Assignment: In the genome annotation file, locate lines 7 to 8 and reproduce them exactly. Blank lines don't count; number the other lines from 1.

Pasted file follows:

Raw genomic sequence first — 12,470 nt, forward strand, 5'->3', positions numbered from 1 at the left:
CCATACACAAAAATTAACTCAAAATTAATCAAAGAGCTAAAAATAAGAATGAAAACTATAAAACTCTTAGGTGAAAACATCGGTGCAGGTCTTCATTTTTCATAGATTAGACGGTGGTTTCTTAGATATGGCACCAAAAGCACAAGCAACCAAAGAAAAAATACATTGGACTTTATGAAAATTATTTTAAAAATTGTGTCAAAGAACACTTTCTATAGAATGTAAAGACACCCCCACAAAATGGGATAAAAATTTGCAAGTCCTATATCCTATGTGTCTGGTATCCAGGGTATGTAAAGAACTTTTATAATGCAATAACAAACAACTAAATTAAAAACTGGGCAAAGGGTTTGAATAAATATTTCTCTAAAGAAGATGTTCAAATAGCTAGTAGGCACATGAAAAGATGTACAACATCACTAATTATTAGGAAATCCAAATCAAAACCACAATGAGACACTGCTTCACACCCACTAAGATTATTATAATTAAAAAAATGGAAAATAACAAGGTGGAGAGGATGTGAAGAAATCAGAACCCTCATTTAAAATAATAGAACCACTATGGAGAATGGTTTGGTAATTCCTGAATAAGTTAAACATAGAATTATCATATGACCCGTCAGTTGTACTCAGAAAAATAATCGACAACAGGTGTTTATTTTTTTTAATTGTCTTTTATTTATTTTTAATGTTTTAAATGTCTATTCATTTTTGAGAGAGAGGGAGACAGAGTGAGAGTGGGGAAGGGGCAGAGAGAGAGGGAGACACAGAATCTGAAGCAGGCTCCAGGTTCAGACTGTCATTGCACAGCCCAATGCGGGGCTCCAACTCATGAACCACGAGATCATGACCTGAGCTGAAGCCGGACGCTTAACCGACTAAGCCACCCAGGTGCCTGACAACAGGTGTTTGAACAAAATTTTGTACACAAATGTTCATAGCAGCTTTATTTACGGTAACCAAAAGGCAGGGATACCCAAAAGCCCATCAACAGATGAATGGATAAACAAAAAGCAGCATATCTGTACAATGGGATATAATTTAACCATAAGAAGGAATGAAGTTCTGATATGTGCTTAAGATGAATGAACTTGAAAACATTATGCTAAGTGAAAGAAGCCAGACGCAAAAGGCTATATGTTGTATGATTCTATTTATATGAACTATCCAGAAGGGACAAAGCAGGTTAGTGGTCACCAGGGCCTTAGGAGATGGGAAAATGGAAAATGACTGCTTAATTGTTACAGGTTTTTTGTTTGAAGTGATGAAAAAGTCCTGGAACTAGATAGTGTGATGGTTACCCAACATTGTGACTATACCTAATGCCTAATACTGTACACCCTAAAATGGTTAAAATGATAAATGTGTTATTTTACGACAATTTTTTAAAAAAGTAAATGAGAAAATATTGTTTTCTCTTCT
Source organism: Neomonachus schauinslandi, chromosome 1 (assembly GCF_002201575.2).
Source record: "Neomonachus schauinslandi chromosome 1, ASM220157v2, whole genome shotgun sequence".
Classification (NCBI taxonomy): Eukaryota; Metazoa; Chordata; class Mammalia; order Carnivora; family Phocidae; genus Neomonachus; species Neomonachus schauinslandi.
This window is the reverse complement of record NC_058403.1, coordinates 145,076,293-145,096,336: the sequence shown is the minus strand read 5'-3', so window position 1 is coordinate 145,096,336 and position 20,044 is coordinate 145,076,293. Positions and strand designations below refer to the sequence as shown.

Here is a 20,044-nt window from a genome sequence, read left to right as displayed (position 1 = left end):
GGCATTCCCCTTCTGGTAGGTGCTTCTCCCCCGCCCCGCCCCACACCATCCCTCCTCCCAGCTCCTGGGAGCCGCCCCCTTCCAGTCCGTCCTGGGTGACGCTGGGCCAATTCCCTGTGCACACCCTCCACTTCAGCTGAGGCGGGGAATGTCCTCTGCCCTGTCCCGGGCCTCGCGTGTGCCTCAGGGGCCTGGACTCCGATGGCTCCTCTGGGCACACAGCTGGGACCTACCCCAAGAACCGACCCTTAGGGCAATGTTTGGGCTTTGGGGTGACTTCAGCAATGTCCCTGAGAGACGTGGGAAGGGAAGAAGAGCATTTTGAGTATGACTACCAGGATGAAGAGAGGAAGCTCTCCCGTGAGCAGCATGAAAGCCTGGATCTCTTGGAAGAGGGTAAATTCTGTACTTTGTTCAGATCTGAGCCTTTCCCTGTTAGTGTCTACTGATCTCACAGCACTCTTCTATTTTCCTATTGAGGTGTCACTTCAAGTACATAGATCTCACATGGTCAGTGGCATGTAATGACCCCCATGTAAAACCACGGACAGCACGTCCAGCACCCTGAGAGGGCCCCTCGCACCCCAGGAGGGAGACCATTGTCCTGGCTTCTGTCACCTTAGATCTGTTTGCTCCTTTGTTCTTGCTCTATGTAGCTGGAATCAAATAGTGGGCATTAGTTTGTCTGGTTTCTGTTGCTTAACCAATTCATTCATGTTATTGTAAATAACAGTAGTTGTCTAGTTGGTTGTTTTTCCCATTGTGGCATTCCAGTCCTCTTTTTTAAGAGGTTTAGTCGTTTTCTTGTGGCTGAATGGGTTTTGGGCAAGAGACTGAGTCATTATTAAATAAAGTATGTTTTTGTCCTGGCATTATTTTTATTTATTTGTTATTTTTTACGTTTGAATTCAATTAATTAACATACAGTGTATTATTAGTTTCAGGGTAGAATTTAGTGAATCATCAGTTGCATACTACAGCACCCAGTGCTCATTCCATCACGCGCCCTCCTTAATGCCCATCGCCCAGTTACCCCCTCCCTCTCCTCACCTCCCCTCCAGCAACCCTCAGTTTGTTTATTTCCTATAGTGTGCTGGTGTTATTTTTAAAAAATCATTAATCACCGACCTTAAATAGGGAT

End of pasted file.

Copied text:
Here is a 20,044-nt window from a genome sequence, read left to right as displayed (position 1 = left end):
GGCATTCCCCTTCTGGTAGGTGCTTCTCCCCCGCCCCGCCCCACACCATCCCTCCTCCCAGCTCCTGGGAGCCGCCCCCTTCCAGTCCGTCCTGGGTGACGCTGGGCCAATTCCCTGTGCACACCCTCCACTTCAGCTGAGGCGGGGAATGTCCTCTGCCCTGTCCCGGGCCTCGCGTGTGCCTCAGGGGCCTGGACTCCGATGGCTCCTCTGGGCACACAGCTGGGACCTACCCCAAGAACCGACCCTTAGGGCAATGTTTGGGCTTTGGGGTGACTTCAGCAATGTCCCTGAGAGACGTGGGAAGGGAAGAAGAGCATTTTGAGTATGACTACCAGGATGAAGAGAGGAAGCTCTCCCGTGAGCAGCATGAAAGCCTGGATCTCTTGGAAGAGGGTAAATTCTGTACTTTGTTCAGATCTGAGCCTTTCCCTGTTAGTGTCTACTGATCTCACAGCACTCTTCTATTTTCCTATTGAGGTGTCACTTCAAGTACATAGATCTCACATGGTCAGTGGCATGTAATGACCCCCATGTAAAACCACGGACAGCACGTCCAGCACCCTGAGAGGGCCCCTCGCACCCCAGGAGGGAGACCATTGTCCTGGCTTCTGTCACCTTAGATCTGTTTGCTCCTTTGTTCTTGCTCTATGTAGCTGGAATCAAATAGTGGGCATTAGTTTGTCTGGTTTCTGTTGCTTAACCAATTCATTCATGTTATTGTAAATAACAGTAGTTGTCTAGTTGGTTGTTTTTCCCATTGTGGCATTCCAGTCCTCTTTTTTAAGAGGTTTAGTCGTTTTCTTGTGGCTGAATGGGTTTTGGGCAAGAGACTGAGTCATTATTAAATAAAGTATGTTTTTGTCCTGGCATTATTTTTATTTATTTGTTATTTTTTACGTTTGAATTCAATTAATTAACATACAGTGTATTATTAGTTTCAGGGTAGAATTTAGTGAATCATCAGTTGCATACTACAGCACCCAGTGCTCATTCCATCACGCGCCCTCCTTAATGCCCATCGCCCAGTTACCCCCTCCCTCTCCTCACCTCCCCTCCAGCAACCCTCAGTTTGTTTATTTCCTATAGTGTGCTGGTGTTATTTTTAAAAAATCATTAATCACCGACCTTAAATAGGGAT